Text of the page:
I urge hon. Members to read the words in the treaty closely. When they do, they are bound to conclude that we should pass the amendment standing in the name of my hon. Friend the Member for Rayleigh (Mr. Francois) and, when we get to them, the amendments standing in the name of my hon. Friend the Member for Stone (Mr. Cash), and thereby ensure that we do not transfer powers over energy resources, which we have in greater abundance than anyone else in Europe.

Michael Connarty (Linlithgow and East Falkirk) (Lab): First, I apologise to the hon. Member for Rayleigh for not supporting him this evening. He was very warm about my speech yesterday, but unfortunately I would describe amendment No. 204 as unnecessary and amendment No. 205 as mischievous, and certainly not constructive.

The reality is that nothing will really change. That point was well made by the Liberal Front-Bench spokesman. There is already a shared competence, as the Opposition motion that we debated earlier stated. All the provisions that are now in the treaty and that were proposed in the constitution were already in parts of other treaties that we had signed and which were operating. That is the truth. There is no real change; the proposals simply formalise and clarify the current arrangements.

In effect, there is already shared competence in energy matters. The term is often used to describe areas of law making where the exercise of EU competence does not exclude the exercise of a member state’s legislative powers. That has been the arrangement in energy markets for some time. We have already been co-operating and benefiting from solidarity—the fact that we mention the word does not make the position different.

The speech that the right hon. Member for Hitchin and Harpenden (Mr. Lilley) gave was entirely wrong, because he left out the end of article 176, which says that the choice is allowed not only between different energy resources, but over the general structure of a nation’s energy market and energy supply, which means that we will indeed continue to control our energy resources.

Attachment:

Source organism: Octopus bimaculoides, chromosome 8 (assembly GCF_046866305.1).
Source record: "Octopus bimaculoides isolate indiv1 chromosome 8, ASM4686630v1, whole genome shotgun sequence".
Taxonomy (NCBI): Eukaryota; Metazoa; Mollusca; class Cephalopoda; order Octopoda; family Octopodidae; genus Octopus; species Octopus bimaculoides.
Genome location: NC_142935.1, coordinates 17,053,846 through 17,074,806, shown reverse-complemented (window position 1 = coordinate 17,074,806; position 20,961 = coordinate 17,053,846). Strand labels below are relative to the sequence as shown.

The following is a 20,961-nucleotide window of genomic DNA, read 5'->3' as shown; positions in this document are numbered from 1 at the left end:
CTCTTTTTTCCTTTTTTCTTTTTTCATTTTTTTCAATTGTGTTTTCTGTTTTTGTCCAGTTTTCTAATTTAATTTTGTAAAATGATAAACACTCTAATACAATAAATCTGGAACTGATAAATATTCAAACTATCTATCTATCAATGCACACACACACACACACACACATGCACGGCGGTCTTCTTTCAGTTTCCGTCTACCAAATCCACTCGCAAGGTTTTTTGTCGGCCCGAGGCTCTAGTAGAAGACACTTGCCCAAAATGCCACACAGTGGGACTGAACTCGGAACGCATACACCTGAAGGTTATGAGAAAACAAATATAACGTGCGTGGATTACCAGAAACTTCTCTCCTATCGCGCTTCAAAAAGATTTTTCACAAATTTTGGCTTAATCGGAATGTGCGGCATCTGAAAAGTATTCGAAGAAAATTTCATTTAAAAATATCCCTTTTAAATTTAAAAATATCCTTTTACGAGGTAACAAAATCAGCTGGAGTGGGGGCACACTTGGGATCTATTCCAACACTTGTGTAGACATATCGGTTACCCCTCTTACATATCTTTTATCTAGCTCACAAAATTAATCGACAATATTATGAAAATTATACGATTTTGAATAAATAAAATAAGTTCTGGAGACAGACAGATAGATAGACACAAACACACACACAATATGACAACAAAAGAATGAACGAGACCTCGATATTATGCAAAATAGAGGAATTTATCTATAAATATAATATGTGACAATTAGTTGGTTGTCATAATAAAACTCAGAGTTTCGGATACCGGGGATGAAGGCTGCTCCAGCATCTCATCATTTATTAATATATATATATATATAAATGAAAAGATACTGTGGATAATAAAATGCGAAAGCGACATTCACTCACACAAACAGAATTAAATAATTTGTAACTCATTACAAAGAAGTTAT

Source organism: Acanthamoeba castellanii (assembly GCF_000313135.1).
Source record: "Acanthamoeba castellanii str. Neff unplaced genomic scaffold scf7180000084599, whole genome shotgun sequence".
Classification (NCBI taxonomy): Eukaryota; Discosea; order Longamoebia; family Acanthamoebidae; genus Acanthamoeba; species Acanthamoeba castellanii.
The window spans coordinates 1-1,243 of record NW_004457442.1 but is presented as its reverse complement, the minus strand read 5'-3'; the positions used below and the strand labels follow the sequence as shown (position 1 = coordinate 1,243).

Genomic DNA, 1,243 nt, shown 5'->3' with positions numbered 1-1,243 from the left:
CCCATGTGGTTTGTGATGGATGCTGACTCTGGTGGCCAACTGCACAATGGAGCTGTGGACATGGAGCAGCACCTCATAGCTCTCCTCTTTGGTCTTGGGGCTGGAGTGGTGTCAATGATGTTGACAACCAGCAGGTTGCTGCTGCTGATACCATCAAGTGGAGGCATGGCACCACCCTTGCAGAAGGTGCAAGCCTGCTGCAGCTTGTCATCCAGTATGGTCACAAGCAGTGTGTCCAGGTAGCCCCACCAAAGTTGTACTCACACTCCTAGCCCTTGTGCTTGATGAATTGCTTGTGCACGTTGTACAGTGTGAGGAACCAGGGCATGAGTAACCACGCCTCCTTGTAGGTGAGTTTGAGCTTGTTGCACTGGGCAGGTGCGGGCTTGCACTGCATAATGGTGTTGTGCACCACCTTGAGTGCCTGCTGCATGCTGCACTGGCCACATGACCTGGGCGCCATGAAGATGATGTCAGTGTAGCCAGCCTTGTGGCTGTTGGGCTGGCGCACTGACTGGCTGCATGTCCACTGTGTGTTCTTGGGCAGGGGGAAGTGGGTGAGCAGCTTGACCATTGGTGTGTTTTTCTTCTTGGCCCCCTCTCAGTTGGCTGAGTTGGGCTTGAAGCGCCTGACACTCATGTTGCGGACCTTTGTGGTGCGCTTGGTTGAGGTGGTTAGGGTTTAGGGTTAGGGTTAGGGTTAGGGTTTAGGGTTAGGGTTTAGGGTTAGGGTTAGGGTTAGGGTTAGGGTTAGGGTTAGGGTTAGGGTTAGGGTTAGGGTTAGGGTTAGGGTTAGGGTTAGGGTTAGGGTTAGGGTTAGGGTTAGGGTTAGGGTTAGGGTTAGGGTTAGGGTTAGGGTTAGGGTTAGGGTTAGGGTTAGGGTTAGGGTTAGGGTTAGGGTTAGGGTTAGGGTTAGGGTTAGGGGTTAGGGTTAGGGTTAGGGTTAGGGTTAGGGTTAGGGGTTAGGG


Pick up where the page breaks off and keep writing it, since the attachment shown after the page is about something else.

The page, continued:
That was the great controversy during the Convention, when there was a proposal—I spoke against it in the House—that would have prevented us as a nation from doing a bilateral deal with Norway. As the chair of the all-party British offshore oil and gas industry group, I was helping the then Minister, Brian
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Wilson, to negotiate a deal with the Norwegians on the Ormen Lange pipeline, to bring 20 per cent. of this country’s gas supplies from Norway. That would have been prevented, had the original proposal in the Convention gone through.

Dr. Gavin Strang (Edinburgh, East) (Lab): Will my hon. Friend give way?

Michael Connarty: I have only one minute left, so I cannot.

We drove that proposal out and now we have the arrangement that I have described. The Ormen Lange pipeline was launched on 6 October 2007—it was reported that the then Minister for Competitiveness, my right hon. Friend the Member for East Ham (Mr. Timms), was at the opening.

Our worry was that an attempt would be made to take the matter further than we were willing to allow, as often happens in negotiations with the EU Commission. Now, however, we have a shared competence named in the treaty. It is also limited in the treaty and it should be supported. The amendment is therefore unnecessary, because it would do nothing except reverse the situation. If we were to decide not to have shared competence, would we do this alone? Would the UK withdraw and somehow run an energy market on its own? That is not possible, acceptable or sensible.